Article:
|Hi, Quartz Africa readers!
One unintended outcome of the “sub-Saharan Africa” classification of African countries is that North Africa is typically excluded from conversations about Africa’s tech startup landscape. This often means we’re sharing an incomplete picture of progress being made in tech ecosystems on the continent especially given landmark events recorded in North Africa in recent years.
Bus-hailing firm Swvl raised $42 million in the largest funding round for an Egyptian startup while Careem, the Dubai-headquartered ride-hailing startup with vast operations in North Africa was acquired by Uber for $3.1 billion. MaxAB, an Egyptian e-commerce marketplace raised $6.2 million in what’s regarded as one of the largest seed funding rounds across the region while five year-old ride-hailing startup TemTem raised $4 million in Algeria’s largest Series A round. There’s also enough budding local talent to sustain the growth in these ecosystems: Morocco and Egypt are ranked among the five fastest growing developer communities on the continent over the past year.
By virtue of being regionally categorized alongside the Middle East (as MENA i.e Middle East and North Africa), North African startups do enjoy a geographical advantage as they can access significant funding pools solely dedicated to the region and can expand to and operate in Middle East markets more easily than startups in other African regions. Indeed, within the last two months alone, Mubadala, the United Arab Emirates’ sovereign wealth fund, has launched a $250 million fund for MENA startups just as BECO Capital, the Dubai-based venture capital firm, raised a $100 million fund to back startups in the region.
But North African startups are now looking southwards for integration into other African tech markets too: Swvl expanded into Kenya and Nigeria this year and plans to launch in more markets next year, Mostafa Kandil, the company’s chief executive, tells Quartz. “We see that the problem [we are solving] is very evident in Africa and there’s unique product-market fit. We are going to double-down on Africa.”
As the African Union continues to push for more integration on the continent, a good place to start for tech industry stakeholders is to include every region in conversations and tell a more complete story.
— Yomi Kazeem, Quartz Lagos correspondent
STORIES FROM THIS WEEK
Starbucks has failed in South Africa but is set for a do over. A globally recognized brand name hasn’t proved enough for a Starbucks franchisee to win over the South African coffee drinkers. Three years after the first store launched in Johannesburg, franchisee Taste Holdings is selling off the brand in the face of intense competition from local rivals.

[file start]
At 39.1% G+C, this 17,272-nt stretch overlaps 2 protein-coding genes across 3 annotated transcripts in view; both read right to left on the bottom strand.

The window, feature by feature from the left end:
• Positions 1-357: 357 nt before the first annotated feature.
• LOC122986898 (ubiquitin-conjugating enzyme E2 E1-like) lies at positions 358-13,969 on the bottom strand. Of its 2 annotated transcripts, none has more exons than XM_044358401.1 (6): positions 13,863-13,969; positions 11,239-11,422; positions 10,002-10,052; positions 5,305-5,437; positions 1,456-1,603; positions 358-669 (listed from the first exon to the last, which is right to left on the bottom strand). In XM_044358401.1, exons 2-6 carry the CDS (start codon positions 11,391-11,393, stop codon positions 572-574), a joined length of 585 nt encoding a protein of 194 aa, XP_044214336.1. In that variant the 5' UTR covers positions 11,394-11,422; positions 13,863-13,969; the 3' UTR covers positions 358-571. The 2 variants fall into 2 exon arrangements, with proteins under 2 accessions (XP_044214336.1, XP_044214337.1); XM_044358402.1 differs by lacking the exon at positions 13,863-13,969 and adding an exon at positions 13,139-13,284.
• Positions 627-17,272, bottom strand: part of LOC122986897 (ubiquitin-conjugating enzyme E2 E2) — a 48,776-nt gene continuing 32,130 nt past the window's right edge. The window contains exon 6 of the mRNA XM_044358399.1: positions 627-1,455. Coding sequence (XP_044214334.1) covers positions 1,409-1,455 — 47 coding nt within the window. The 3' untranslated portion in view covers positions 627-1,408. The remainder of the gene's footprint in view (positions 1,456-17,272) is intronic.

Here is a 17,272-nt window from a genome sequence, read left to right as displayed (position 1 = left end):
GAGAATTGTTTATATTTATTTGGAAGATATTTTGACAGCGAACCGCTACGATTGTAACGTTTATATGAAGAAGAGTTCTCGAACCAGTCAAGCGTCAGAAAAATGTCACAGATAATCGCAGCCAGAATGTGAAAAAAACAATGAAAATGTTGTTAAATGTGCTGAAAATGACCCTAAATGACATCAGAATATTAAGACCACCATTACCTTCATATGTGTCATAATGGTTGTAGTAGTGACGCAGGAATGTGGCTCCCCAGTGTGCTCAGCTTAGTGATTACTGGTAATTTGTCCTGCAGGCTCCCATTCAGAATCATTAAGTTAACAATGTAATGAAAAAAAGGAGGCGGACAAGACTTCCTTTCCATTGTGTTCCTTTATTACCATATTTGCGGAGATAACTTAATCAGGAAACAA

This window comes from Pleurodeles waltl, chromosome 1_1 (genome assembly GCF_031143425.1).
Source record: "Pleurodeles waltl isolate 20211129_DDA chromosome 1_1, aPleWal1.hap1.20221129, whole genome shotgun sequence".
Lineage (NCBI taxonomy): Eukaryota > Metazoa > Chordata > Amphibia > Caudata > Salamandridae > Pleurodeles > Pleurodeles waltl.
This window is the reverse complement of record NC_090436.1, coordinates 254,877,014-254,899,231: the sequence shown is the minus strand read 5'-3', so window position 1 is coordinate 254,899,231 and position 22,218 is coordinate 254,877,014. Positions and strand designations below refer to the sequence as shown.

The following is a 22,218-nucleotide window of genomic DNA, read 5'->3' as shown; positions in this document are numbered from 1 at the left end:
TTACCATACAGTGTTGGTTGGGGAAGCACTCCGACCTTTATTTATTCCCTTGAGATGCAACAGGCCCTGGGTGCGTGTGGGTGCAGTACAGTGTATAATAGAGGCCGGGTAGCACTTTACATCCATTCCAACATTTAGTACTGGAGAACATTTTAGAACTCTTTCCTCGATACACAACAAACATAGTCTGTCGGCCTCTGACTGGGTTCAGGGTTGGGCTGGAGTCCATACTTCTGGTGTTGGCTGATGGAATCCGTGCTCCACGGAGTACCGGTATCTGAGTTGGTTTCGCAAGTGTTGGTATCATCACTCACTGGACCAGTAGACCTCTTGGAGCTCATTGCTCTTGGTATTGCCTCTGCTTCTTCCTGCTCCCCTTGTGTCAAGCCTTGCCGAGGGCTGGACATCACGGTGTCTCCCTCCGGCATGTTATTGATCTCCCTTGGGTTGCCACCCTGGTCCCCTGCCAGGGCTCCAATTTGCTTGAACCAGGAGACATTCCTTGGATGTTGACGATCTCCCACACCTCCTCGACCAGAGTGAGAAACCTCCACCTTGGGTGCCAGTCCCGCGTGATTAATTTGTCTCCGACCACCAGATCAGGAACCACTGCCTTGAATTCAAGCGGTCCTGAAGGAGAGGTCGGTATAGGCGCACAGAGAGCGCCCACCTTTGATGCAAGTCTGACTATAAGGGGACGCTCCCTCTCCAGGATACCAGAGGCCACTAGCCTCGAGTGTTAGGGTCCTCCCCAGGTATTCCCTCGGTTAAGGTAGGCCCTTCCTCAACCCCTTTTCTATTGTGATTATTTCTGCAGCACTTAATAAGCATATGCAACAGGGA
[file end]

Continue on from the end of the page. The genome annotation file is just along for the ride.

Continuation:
Netflix’s first Nollywood original film was disqualified from Oscars consideration. Netflix’s first ever original Nollywood film, Lionheart was disqualified from consideration for the Academy Awards’ international feature film category because of its dominant English dialogue. As Yomi Kazeem explains, the disqualification could alter the approach to future big budget Nollywood productions.
The indigenous African community that will finally get a share of the rooibos tea business. After nearly a decade of negotiations, members of the indigenous Khoisan community in South Africa will finally be compensated for their contribution to the commercialization of rooibos tea. Khoisan descendants will now receive annual payments.
Why the US, UK, France and Norway are taking sides in Kenya’s maritime row with Somalia. A 100,000 square kilometer territory in the Indian Ocean with prospects of vast oil and gas deposits is at the center of a major diplomatic spat between Kenya and Somalia. It’s also drawing attention far beyond East Africa with the US and European countries all taking sides based on their vested interests.
How Nigeria got so good at competitive Scrabble. Despite dwindling support from government, Nigeria has morphed into a global Scrabble powerhouse, winning three world championships in the last five years. Oluwatosin Adeshokan looked into the model of establishing tiny Scrabble clubs across the country that has fueled Nigeria’s meteoric rise in the game.
The small African kingdom that’s perfect for growing cannabis, but maybe not for regulating it. Some of the world’s biggest cannabis companies from the US and Canada have invested in Lesotho’s fledgling cannabis industry. But as Emma Vickers found in Maseru, commercializing cannabis may hold a lot of promise for transforming the tiny economy but it could backfire without meaningful regulation.
FOR QUARTZ MEMBERS